His students also boarded their first vehicles: crews, embedded curricula, brain work. At first, their commitment varied, but nearly all became interested in the project when they heard about it from the teacher. At the beginning, they were randomly assigned to their groups; but, as the teacher became more aware of them as individuals, he began to reorganize them into effective working groups, crews organized to execute particular parts of the plan.
So, the relationships among the people in the class began to morph. The teacher became the project manager, and the crews became technicians and staff working with a crew leader. Project manager and crews learned to reach out to local experts for advice. The teacher, because he was managing the project, and feeling responsible for teaching mathematics, began to use the mathematics embedded in the work site and the work itself to deliver part of his curriculum.
Locating embedded curricula seems difficult at first thought, but once you try, it becomes relatively easy. For instance, students can measure the maximum width and length of a leaf, and calculate the width to length ratio. They repeat this with other leaves from the same tree to see if that ratio holds true. Then they can see if there is a ratio for the maximum width of a fir or pine cone and its length that is consistent among a sample from the same species. As they do, ratio and proportion becomes sensible, a conceptual tool to use, rather than something to memorize for a test.
This doesn’t apply just to mathematics and science. Look for examples of alliteration in a natural area or in the school’s neighborhood. I’m looking at an example just now – a small tree whose leaves are attached to thin branches in an alternating sequence. When I see a set silhouetted against the sky, their leaves tripping along the branch, I see alliteration. Looking out the same window, I see many metaphors. Metaphors which can activate the same parts of my brain that are activated when I am engaged in close pursuit of the answer to an inquiry question. A very useful brain tool.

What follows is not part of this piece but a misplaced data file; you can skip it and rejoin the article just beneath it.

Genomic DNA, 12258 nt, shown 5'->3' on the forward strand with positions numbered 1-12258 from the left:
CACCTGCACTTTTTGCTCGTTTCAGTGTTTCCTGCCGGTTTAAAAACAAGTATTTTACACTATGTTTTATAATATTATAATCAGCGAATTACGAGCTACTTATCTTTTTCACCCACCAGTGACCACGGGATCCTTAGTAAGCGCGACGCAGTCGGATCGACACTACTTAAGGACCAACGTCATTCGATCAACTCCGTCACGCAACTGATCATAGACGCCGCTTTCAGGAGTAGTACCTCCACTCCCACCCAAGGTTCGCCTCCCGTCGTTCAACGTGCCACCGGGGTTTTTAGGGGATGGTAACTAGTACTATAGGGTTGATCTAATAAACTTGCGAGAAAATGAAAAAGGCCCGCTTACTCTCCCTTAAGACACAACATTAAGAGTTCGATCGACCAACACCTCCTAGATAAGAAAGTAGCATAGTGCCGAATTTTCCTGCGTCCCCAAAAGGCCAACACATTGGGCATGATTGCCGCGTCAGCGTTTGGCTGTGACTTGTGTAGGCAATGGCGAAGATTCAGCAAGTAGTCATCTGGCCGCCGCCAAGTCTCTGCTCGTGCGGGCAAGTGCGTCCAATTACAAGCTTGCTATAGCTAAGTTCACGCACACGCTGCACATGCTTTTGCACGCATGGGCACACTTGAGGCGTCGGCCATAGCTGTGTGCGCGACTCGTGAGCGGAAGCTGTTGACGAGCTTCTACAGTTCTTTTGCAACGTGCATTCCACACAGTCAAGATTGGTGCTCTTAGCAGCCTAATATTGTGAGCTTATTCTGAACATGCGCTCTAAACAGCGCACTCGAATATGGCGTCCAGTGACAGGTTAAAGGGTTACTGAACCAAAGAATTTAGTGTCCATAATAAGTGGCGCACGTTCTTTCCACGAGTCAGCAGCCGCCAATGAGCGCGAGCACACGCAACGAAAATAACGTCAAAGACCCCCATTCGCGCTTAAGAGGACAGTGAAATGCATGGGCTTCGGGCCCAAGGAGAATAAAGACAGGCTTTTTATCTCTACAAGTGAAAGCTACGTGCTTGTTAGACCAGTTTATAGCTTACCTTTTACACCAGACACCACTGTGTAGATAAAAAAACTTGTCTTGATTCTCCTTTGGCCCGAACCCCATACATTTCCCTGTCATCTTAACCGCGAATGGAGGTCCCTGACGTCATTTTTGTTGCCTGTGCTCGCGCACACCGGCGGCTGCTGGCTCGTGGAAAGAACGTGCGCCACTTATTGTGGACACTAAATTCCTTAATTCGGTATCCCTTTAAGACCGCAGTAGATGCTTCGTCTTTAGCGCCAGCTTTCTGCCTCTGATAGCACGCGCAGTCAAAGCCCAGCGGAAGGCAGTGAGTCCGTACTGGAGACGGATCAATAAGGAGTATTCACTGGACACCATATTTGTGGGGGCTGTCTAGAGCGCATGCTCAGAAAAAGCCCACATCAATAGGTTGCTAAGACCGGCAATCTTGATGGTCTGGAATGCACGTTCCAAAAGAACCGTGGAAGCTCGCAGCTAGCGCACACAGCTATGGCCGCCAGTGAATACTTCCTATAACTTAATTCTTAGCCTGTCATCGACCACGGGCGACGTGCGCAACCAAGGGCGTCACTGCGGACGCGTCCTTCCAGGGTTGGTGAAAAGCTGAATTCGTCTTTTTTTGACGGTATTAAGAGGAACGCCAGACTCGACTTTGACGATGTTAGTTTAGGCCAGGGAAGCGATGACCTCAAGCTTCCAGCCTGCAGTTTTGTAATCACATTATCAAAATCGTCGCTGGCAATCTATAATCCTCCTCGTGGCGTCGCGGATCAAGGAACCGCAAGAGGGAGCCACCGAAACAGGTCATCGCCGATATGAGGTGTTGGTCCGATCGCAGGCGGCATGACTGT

Looking past the leaves and metaphors, I see examples of social studies, music, art, drama, history. It’s all out there, the curricula we teach, in a form our brain is organized to use. Once it is engaged, we can then move into the prepared curricula which lives in classrooms. With one difference – this curricula will come to life because it will be engaged by a need-to-know generated by the world we live in. And learned in a way that ensures it will be used. In time, you will find that you can milk the prizes found on one excursion from the classroom to the schoolground, neighborhood, or riparian area for more than the embedded curricula you find. What you find and use generally has links to other curricula, and you can extend these threads quite far before you’ve either used them up, or have become tired of them.
These are things the teacher I worked with learned during the time we explored learning for understanding. By moving into the world we live in and discovering the curricula embedded there, and the involvement and investment the experience invoked in his students, he began to reorganize his teaching. The mathematics he discovered on site clarified what he was trying to teach in the classroom. The energy and growing expertise his students brought to the work helped him learn them as persons, to know when they engaged what I call the moment of learning, and to use their individual strengths to overcome their weaknesses. And they all grew. Because, in my opinion, they engaged their brains in the way brains evolved to learn and cope. Once engaged, they were ready to enter the more formal, abstract curricula which lived in their classroom. To learn it, not to pass a test, but to build their lives.
This is a regular feature by CLEARING “master teacher” Jim Martin that explores how environmental educators can help classroom teachers get away from the pressure to teach to the standardized tests,and how teachers can gain the confidence to go into the world outside of their classrooms for a substantial piece of their curricula. See the other installments here, or search Categories for “Jim Martin.”